Between these two subduction zones, that dip in opposite directions, are several large strike-slip fault systems, which also have varying levels of activity.

“Yesterday’s” M 7.6 occurred in one of the plates that is/was being subducted. It was probably in the Australia plate that dives beneath PNG (which is responsible for the PFTB).

Below is my interpretive poster for this earthquake

  • I plot the seismicity from the past month, with diameter representing magnitude (see legend). I include earthquake epicenters from 1920-2020 with magnitudes M ≥ 3.0 in one version.
  • I plot the USGS fault plane solutions (moment tensors in blue and focal mechanisms in orange), possibly in addition to some relevant historic earthquakes.
  • A review of the basic base map variations and data that I use for the interpretive posters can be found on the Earthquake Reports page. I have improved these posters over time and some of this background information applies to the older posters.
  • Some basic fundamentals of earthquake geology and plate tectonics can be found on the Earthquake Plate Tectonic Fundamentals page.

    I include some inset figures. Some of the same figures are located in different places on the larger scale map below.

  • In the lower right corner is a map that shows the earthquake intensity using the modified Mercalli intensity scale. Earthquake intensity is a measure of how strongly the Earth shakes during an earthquake, so gets smaller the further away one is from the earthquake epicenter. The map colors represent a model of what the intensity may be. The USGS has a system called “Did You Feel It?” (DYFI) where people enter their observations from the earthquake and the USGS calculates what the intensity was for that person. The dots with yellow labels show what people actually felt in those different locations.
  • In the lower left center, there is a plate tectonic map showing the tectonic plates and their boundaries (Cloos et al., 2005). I place a yellow star in the general location of this M 7.6 earthquake.
  • On the right, above the intensity map, is a low angle oblique view of the tectonic plate configuration from Cloos et al. (2005). This shows how the Australia plate may be oriented and I place a yellow star to show how the earthquake may be located within the plate (the “slab”).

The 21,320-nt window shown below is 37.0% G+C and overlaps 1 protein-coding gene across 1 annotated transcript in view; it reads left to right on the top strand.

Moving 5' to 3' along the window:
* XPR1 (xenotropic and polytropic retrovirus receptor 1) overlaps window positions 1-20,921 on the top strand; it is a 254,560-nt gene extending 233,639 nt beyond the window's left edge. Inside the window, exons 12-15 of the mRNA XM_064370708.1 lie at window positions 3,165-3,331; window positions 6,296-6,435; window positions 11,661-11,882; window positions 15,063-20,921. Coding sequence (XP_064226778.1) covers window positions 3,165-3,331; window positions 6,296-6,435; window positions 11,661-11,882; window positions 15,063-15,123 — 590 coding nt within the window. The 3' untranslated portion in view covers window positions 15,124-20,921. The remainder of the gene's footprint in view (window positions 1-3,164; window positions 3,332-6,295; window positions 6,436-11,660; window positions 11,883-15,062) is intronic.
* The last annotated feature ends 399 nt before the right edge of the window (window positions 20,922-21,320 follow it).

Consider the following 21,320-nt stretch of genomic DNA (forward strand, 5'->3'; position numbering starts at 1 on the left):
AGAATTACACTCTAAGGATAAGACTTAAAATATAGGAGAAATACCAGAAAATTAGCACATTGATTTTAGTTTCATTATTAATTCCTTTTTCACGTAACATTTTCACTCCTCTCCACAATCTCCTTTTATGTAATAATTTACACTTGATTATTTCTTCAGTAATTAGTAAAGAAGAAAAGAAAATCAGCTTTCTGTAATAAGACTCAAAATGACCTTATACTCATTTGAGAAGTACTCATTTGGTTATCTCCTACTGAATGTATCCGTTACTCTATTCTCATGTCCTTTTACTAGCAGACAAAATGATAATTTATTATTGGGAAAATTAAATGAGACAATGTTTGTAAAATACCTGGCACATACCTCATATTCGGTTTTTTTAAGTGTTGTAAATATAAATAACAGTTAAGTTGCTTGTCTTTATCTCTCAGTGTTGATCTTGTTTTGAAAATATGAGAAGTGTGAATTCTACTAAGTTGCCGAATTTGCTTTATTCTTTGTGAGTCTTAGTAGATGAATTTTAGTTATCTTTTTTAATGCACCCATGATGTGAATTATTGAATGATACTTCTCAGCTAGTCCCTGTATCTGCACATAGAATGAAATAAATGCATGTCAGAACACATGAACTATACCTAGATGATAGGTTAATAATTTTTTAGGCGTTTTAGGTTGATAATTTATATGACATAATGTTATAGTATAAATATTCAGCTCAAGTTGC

• In the upper left corner are two maps showing the probability of earthquake triggered landslides and possibility of earthquake induced liquefaction. I will describe these phenomena below.
  • Here is the map with 3 month’s seismicity plotted.

Other Report Pages

Some Relevant Discussion and Figures

Shaking Intensity

  • Here is a figure that shows a more detailed comparison between the modeled intensity and the reported intensity. Both data use the same color scale, the Modified Mercalli Intensity Scale (MMI). More about this can be found here. The colors and contours on the map are results from the USGS modeled intensity. The DYFI data are plotted as colored dots (color = MMI, diameter = number of reports).
  • In the upper panel is the USGS Did You Feel It reports map, showing reports as colored dots using the MMI color scale. Underlain on this map are colored areas showing the USGS modeled estimate for shaking intensity (MMI scale).
  • In the lower panel is a plot showing MMI intensity (vertical axis) relative to distance from the earthquake (horizontal axis). The models are represented by the green and orange lines. The DYFI data are plotted as light blue dots. The mean and median (different types of “average”) are plotted as orange and purple dots. Note how well the reports fit the green line (the model that represents how MMI works based on quakes in California).